Auction Theory and Its Application to the Monetization of Business Assets
This past fall, Stanford University economists Robert B. Wilson and Paul R. Milgrom were awarded the 2020 Nobel Prize for Economics based upon their contributions for improvements to auction theory and inventions of new auction formats. According to the prize committee, “Their discoveries have benefitted sellers, buyers and taxpayers around the world.” Impressively, each began their efforts in fundamental theory, and were able to advance their work to a level of real world application.
I was sitting in my home when the story about the pair’s selection for the prestigious award came on the news. Given my profession, the fact that I just happened be tuned to the station at the precise time it aired was quite a coincidence. The report featured footage of Mr. Wilson ringing Mr. Milgrom’s Wi-Fi video doorbell in the middle of the night to inform him that they had each been awarded the Nobel. I found this ironic, particularly when you consider that a learned scholar of this stature should realize recognition of a life’s work in such an unexpected and pedestrian manner, let alone from one’s own “partner in crime” under cover of darkness. After all, when the pair began to explore the intricacies of auction theory decades ago, the closest thing to a video doorbell was found only on the pages of a comic book and the technologies that enabled the transmission of the doorbell’s Wi-Fi signal to Mr. Milgrom’s phone that night, were likely not yet on the drawing board.
If not for the fact that I manage business development in Mexico for one of the world’s most recognized and accomplished asset monetization firms, which began its existence over 30 years ago with an emphasis on business auctions at around the same time Wilson and Milgrom’s theories first achieved some of their most noteworthy impacts in real world application, I might have just gone about my day and not given the story another thought. Inspired, however, by my chosen profession to conduct a little research of my own, I soon discovered just how apropos the involvement of that internet-driven doorbell was in this particular instance. After a little reading on the subject, I came across a fact that illustrated the full irony of that Wi-Fi doorbell ringing episode. It turns out that one of the most significant accomplishments associated with the decades-long work of the two Nobel Laureates was actually achieved in 2016, when auction design efforts led by Milgrom on behalf of the U.S. Federal Communications Commission (FCC) resulted in the record-setting sale of nearly $20 billion in… wait for it… WIRELESS INTERNET (Wi-Fi) LICENSES!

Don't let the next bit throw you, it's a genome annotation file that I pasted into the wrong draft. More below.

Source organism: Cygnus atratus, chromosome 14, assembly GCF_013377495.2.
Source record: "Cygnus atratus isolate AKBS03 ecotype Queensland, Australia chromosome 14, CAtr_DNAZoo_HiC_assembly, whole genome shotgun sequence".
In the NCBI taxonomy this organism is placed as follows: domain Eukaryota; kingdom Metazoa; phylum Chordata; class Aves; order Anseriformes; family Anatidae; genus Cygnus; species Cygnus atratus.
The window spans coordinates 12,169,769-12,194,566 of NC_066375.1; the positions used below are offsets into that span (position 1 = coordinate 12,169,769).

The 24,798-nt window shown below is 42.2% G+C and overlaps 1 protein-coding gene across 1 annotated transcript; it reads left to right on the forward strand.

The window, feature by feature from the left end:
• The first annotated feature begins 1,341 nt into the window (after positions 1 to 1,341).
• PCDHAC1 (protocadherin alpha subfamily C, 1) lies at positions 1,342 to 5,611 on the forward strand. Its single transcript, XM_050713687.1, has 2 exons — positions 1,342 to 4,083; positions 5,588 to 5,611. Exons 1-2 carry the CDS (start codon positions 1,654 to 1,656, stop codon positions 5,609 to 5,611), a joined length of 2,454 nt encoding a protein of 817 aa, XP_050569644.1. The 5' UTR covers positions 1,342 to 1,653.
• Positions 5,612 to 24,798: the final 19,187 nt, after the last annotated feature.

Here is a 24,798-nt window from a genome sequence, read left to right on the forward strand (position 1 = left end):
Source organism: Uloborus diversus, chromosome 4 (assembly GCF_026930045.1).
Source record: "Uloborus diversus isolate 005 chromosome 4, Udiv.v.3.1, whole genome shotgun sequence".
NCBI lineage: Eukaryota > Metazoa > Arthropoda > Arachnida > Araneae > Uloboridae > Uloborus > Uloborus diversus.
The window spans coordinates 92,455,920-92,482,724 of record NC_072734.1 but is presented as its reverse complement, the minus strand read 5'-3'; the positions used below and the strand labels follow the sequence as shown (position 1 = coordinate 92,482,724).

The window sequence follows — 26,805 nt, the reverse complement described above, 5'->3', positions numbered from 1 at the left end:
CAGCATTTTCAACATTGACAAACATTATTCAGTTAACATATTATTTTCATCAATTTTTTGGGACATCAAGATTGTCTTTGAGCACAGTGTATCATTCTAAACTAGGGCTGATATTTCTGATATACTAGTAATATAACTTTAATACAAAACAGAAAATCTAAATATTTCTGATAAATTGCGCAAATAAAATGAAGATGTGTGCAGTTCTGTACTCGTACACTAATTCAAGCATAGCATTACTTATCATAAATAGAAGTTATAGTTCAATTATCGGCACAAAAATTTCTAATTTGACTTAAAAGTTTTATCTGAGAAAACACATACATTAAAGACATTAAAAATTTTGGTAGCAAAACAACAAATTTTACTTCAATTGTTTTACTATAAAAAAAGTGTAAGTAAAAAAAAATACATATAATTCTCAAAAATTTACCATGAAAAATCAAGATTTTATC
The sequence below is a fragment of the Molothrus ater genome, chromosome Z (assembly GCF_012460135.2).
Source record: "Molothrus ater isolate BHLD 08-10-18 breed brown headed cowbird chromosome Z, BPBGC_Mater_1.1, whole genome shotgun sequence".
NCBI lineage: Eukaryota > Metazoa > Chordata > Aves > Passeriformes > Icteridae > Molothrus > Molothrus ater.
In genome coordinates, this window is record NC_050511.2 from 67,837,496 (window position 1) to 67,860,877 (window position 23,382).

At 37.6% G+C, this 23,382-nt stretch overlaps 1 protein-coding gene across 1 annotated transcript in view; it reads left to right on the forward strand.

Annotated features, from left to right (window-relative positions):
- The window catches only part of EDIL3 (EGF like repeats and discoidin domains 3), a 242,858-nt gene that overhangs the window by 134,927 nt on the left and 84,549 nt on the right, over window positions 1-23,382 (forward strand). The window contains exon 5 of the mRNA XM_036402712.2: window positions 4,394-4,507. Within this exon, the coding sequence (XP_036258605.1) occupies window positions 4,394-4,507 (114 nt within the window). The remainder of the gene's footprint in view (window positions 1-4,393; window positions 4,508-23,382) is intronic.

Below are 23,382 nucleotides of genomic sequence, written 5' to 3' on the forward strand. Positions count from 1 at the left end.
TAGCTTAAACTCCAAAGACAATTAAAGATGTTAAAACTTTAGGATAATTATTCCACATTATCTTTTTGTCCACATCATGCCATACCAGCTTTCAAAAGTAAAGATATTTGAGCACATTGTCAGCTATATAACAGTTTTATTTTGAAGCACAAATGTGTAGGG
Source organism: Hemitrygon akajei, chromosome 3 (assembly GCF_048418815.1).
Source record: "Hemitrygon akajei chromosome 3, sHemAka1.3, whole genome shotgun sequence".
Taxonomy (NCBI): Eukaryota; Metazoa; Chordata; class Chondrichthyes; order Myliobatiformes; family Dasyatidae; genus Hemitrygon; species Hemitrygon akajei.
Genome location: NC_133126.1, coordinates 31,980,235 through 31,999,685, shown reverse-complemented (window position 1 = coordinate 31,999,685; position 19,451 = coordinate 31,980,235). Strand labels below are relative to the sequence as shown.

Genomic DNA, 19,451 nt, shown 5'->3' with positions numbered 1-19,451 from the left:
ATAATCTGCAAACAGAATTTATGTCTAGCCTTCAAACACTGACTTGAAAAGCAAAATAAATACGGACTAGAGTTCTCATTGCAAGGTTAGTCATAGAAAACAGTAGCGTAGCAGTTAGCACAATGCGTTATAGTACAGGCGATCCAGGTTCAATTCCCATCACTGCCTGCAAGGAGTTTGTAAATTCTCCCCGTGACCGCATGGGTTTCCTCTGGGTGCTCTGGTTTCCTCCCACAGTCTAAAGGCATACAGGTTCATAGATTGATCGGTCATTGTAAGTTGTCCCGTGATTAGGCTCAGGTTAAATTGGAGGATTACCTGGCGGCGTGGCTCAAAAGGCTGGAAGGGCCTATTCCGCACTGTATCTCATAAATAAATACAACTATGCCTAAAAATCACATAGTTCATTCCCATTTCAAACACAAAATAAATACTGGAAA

Ralph Cassady Jr.’s book, Auctions and Auctioneering suggests that the use of early forms of auctions dates back to at least the 5th century B.C. when the Greek historian Herodotus documented the barbaric auctioning of women as potential wives. Auctions were also prevalent across the Roman Empire for use in the liquidation of owned land and goods. In China, Buddhist monks are said to have auctioned the property of their deceased brethren in order to fund the construction of early temples. Auctions in England likely began in the 1500s with the now famous Sotheby’s and Christie’s both established there around the mid 1700s.